Which helps our nation more – Nightingale’s work to stop disease epidemics and consequences in impoverished neighborhoods or Teabag proposals to let squalor and disease spread, unchecked, while slashing budgets for basic sanitation, nutrition, education, and healthcare?
Florence Nightingale died before World War I started. But her work carried on in that war. In both WWI and WWII civilians manned the Friends Ambulance Unit which worked on battlefields, providing care to military and civilian wounded. These Friends (more commonly known as Quakers) put their lives at risk to save the lives of others — even of soldiers who rejected the Friends’ belief in a pacifist Christianity. Are they worthy of honor in the annals of our nation’s wars?
More recently, during the Vietnam War, Friends established hospitals in the war zones to treat the wounded when America’s politicians wouldn’t vote the funds to repair the damage the war was doing. Were their contributions any less worthy of our honor than the service of those they treated?
Some say that Memorial Day should only honor those who kill and die, and not those who treat and save. But wasn’t it General Patton who said that victory didn’t come from dying for one’s country? Staying alive in war IS victory. And so the work of keeping people alive should be as valuable as the work of killing.
Those who oppose honoring the caregivers on Memorial Day are those who also oppose holidays to honor men like Dr. King and Cesar Chavez. They do not want to honor those who work to save lives and they do not want to honor those who wage war against privilege.
But Dr. King was gunned down in a war to prevent civil rights – a war to preserve privilege. The battles in that war saw children, like Emmett Till, and young men like Chaney, Goodman and Schwerner, killed, and churches bombed. That war saw (and still sees) farm workers killed for asserting rights guaranteed by the U.S. Constitution.
What day, if not Memorial Day, is appropriate to honor the sacrifices made on our own shores, by peaceful warriors, to give meaning to the sacrifices our warriors have made on distant shores?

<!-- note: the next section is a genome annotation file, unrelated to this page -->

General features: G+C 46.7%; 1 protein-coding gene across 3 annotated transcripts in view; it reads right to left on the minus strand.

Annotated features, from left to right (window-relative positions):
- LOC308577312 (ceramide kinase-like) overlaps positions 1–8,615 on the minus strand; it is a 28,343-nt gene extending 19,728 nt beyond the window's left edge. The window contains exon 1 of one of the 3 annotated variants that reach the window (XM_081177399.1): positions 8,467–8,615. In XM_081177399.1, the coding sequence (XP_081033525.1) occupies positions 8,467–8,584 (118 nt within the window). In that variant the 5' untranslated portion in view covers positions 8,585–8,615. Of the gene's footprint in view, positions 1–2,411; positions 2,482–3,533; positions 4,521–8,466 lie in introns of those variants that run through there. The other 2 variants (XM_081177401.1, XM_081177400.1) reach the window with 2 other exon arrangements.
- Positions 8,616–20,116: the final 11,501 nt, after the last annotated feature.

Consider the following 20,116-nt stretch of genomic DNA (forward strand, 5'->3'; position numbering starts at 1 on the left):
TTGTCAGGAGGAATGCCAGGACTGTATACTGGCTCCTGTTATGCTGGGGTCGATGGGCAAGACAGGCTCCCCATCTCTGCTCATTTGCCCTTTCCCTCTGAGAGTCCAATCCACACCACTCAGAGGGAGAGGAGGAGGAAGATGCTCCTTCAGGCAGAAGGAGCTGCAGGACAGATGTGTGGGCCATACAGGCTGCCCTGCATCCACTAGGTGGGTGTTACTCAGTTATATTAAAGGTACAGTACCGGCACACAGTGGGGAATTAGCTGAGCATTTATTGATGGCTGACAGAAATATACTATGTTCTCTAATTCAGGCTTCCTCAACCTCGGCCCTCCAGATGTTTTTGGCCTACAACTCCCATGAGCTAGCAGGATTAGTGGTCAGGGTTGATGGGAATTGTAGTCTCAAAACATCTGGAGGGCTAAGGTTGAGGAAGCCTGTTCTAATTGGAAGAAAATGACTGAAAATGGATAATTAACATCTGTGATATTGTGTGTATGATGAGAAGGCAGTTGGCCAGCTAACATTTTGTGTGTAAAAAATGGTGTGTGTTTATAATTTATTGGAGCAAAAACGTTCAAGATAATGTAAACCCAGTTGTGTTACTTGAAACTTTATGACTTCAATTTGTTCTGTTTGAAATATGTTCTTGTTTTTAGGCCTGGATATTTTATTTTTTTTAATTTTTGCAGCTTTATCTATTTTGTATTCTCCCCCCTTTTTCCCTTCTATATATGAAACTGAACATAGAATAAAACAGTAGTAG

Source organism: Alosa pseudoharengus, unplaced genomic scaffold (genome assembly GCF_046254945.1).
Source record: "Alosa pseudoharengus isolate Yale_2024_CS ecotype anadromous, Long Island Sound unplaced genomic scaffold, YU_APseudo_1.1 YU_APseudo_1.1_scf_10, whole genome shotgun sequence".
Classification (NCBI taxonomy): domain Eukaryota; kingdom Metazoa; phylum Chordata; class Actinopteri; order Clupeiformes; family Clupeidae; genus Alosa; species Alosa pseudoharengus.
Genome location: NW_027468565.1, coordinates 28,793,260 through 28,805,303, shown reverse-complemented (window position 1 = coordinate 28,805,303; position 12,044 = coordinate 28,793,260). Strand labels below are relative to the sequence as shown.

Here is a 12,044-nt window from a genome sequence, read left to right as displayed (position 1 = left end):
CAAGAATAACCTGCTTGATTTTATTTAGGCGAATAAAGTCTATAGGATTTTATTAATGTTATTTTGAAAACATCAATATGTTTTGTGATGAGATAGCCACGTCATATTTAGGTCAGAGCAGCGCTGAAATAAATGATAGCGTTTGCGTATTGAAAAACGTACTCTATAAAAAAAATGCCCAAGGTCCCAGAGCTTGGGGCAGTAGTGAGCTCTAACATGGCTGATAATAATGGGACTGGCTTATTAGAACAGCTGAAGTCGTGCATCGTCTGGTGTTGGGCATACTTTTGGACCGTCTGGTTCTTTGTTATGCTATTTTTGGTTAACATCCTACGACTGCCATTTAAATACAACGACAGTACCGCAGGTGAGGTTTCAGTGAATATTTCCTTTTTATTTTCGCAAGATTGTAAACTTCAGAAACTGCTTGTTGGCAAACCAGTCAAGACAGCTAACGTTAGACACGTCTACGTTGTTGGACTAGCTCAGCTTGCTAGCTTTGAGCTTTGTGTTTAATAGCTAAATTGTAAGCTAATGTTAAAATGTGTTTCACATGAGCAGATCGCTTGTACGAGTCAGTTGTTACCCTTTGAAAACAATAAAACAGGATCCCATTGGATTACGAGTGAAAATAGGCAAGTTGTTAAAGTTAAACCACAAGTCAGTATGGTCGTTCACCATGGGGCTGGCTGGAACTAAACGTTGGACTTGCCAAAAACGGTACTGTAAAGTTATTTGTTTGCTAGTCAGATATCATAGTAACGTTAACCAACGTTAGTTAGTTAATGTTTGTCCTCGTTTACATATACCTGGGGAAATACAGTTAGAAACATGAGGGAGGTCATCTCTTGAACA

This Memorial Day, Rand Paul will pause from counting his money, and Sarah Palin may pause while grilling wolf and mooseburgers, and David Drieir and his husband may crawl out of their Jacuzzi, each long enough to deliver a speech about how we need to rally in defense of BP and the rest of the beleaguered oil industry, or about how all of our national problems are caused by the brown people whom we can only properly exploit control if we repeal the 13th and 14th Amendments and end all health and safety regulations.
As an alternative, why not step away from the grill, put down the beer, and for a moment or two, reflect on all the people who defend this nation’s great heritage: The teachers, who taught science when the school systems were controlled by religious fanatics; the doctors who helped women prevent pregnancy so they didn’t need to think about abortions; the workers who sat down in factories and farm fields until they were treated fairly; the students who sat-in and faced police dogs and fire hoses; the ministers and priests who went to prison for preaching that Jesus was not a warmonger.
And yes, reflect on all the young men and women who answered their county’s call – from Concord Green to Okinawa. Not huddling with their own clans or sects, but standing proud under one flag, based on one strong, vibrant Constitution. Obedient to the rule of law, not to the charisma of individual generals or demagogues.
Honor those whose work preserves this nation, in all of its complexity and splendor.